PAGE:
Summary: Explanation of the Greek documents behind our New Testament
Text: 2 Peter 1:16-21, Title: It’s All Greek to Me, Date/Place: NRBC, 6/14/09, PM
A. Opening illustration: speak to the uniqueness of the bible—Josh McDowell, New Evidence, pg. 4-15
B. Background to passage: Peter is explaining the reliability of the gospel and the testimony of the apostles. It’s accuracy was crucial in the first century and it is crucial now. He tells them that believers do not follow myths. The word means: a legendary story or account, normally about supernatural beings, events, or cultural heroes, and in the NT always with an unfavorable connotation—‘legend, myth, tale, story, fable. My goal for tonight is begin to explain the powerful evidence behind the NT and its documentation and composition. I really want to encourage notes, questions, and discussions for clarification’s sake.
C. Main thought: The documentary evidence for the NT is simply overwhelming, thus we can trust our NT.
1. Papyri – the papyrus plant is a reed abundant along the banks of the Nile in Egypt. When laid flat and criss-crossed, it made a good writing surface, at least on one side. This was the primary material used for writing during the first century. The oldest fragments and texts that we have are from this type. There are about 110 of these dating from the second century to about the seventh century, with some reading going back into the first century. All of these are partial copies.
2. Uncials/Codices – this is the way that the NT was first written in book form. It contained long strings of capital letters with no spaces, punctuation, or divisions. This type dominated manuscripts from the second to ninth centuries. Our best preserved and most complete older copies are in this format. There are about 307 of these, some of which date back to the second century, but the best copies are from the fourth/fifth.
3. Miniscules – these were done in small cursive handwriting and dominated our copies from the tenth century till the invention of the printing press. There are over 2800 of these.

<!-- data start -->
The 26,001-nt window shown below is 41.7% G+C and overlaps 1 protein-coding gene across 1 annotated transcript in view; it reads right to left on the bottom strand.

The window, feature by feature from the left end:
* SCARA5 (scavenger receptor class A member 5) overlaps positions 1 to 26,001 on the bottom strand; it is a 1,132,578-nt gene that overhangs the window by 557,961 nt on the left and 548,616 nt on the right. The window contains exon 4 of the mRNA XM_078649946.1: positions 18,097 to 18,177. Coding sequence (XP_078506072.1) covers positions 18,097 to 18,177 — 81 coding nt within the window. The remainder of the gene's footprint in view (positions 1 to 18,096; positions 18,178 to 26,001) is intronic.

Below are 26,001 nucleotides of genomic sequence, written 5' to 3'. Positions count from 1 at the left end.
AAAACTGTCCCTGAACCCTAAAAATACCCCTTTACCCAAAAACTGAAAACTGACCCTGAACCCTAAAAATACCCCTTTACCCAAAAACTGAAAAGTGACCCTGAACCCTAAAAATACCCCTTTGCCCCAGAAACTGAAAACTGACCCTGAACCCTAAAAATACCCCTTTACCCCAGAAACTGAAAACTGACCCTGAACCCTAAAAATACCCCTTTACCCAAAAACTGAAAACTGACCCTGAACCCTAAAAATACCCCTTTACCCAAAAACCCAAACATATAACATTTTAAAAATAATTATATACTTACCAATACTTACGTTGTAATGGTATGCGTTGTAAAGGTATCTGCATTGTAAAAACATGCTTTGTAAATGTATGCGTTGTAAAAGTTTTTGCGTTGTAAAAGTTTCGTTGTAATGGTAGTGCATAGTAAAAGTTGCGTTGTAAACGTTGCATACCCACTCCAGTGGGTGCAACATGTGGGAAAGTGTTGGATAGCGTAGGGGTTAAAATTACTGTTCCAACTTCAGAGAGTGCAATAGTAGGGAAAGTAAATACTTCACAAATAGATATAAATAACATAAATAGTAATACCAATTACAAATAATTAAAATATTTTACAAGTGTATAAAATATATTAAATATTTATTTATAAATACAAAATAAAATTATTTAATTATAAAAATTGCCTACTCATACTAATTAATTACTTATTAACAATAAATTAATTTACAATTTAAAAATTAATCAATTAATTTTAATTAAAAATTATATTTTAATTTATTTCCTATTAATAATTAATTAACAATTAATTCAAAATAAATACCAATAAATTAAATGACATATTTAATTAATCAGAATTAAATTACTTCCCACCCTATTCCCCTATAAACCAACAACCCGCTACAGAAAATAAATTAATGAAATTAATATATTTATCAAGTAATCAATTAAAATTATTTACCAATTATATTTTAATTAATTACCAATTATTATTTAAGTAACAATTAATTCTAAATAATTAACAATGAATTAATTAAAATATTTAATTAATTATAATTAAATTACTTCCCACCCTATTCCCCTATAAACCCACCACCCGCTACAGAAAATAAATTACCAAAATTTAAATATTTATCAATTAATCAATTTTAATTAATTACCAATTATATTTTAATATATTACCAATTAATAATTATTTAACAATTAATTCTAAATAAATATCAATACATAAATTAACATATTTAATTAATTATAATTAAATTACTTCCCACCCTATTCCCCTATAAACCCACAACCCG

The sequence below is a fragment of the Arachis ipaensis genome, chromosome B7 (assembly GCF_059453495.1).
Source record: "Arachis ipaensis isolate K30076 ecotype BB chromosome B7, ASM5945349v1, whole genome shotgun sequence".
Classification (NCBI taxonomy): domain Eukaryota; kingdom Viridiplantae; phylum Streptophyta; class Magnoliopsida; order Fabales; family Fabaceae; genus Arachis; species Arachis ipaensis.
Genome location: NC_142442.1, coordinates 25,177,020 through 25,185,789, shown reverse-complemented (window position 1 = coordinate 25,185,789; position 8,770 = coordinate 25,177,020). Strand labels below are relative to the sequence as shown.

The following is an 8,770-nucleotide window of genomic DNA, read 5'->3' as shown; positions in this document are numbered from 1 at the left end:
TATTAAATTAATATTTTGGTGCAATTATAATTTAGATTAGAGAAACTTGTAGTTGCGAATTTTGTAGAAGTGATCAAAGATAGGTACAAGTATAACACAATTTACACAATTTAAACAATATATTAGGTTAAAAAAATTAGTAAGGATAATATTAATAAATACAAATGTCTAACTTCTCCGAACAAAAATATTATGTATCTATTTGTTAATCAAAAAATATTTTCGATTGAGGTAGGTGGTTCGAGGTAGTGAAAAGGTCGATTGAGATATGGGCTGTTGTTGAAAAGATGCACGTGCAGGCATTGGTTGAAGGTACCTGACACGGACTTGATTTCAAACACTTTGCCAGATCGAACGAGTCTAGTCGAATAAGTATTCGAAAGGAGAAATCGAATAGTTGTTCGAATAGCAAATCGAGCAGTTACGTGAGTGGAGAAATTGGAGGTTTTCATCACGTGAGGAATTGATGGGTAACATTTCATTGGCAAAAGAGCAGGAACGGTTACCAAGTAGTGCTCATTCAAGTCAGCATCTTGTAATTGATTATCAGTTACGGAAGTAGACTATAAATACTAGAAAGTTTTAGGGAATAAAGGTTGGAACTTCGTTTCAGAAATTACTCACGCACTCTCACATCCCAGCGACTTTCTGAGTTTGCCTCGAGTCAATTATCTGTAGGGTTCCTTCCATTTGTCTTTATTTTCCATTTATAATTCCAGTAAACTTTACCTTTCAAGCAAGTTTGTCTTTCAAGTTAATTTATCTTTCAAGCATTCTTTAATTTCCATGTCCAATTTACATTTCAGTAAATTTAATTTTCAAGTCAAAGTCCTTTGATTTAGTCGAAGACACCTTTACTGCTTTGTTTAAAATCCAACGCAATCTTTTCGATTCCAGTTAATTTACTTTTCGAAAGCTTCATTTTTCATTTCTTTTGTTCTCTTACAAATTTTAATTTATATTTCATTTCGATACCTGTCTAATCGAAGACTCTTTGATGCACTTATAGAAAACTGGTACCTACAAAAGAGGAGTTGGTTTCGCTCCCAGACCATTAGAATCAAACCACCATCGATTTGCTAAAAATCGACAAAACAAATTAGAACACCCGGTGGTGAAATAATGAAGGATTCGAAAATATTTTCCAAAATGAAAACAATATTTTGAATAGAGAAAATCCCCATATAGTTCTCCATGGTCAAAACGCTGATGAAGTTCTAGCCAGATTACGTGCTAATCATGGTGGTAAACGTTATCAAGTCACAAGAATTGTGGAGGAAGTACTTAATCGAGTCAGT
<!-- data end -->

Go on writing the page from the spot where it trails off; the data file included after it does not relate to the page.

4. Old Versions – These are usually associated with language such as Latin or Syrian. They are complete copies of the NT. The Old Latin and Vulgate (about 10K combined) copies are most helpful and date back to the fourth century. There are over 19,000 of these in existence today.
5. Lectionaries – These are compilations of scripture for reading in church services with more liturgical denominations like Roman Catholic, Greek Orthodox, etc. We have over 2400 of these manuscripts.
6. Church Fathers – Early church leaders and their associates quoted from the NT writings numerous times in letters, teachings, books, and documents. Many from the first and second centuries.
7. Illustration: the most interesting papyri was one discovered by a Spanish Jesuit paleographer named O’Callahan, who found fragments of the gospel of Mark in Cave 7 in Qumran (the site of the Dead Sea Scrolls) in March of 1972. The contents of this cave had been previous dated to between 50 BC - 50 AD. If fragments of Mark date to the 50’s, Matthew has to date to the early 50s or late 40s (Epistle of James written about 45 AD), less than 20 years following the crucifixion! Make a comparison to something that happened in 1989, also speak to the nearness of NT documents versus other ancient histories, It has been said that if we lost all of our Gr. mss that the quotations in the church fathers could be found the entire NT. Between 96 AD (Clement of Rome) and Eusebius in 325 AD there were nearly 40,000 quotes from the NT. Papias (a companion of Polycarp who along with Ignatius knew John the Apostle) argued clearly for the powerfully for the existence and circulation of all four gospels prior to the end of the first century.